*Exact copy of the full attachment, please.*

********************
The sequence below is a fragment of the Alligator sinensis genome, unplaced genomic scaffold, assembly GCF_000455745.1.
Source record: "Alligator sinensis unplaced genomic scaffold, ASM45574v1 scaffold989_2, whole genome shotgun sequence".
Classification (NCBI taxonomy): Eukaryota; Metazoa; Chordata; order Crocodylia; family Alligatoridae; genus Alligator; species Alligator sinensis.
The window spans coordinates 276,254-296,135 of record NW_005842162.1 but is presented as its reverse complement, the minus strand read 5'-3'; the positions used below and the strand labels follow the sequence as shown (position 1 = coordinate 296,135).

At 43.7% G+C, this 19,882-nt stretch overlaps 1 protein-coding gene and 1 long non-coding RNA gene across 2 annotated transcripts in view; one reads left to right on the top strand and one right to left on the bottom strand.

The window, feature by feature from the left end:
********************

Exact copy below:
The sequence below is a fragment of the Alligator sinensis genome, unplaced genomic scaffold, assembly GCF_000455745.1.
Source record: "Alligator sinensis unplaced genomic scaffold, ASM45574v1 scaffold989_2, whole genome shotgun sequence".
Classification (NCBI taxonomy): Eukaryota; Metazoa; Chordata; order Crocodylia; family Alligatoridae; genus Alligator; species Alligator sinensis.
The window spans coordinates 276,254-296,135 of record NW_005842162.1 but is presented as its reverse complement, the minus strand read 5'-3'; the positions used below and the strand labels follow the sequence as shown (position 1 = coordinate 296,135).

At 43.7% G+C, this 19,882-nt stretch overlaps 1 protein-coding gene and 1 long non-coding RNA gene across 2 annotated transcripts in view; one reads left to right on the top strand and one right to left on the bottom strand.

The window, feature by feature from the left end: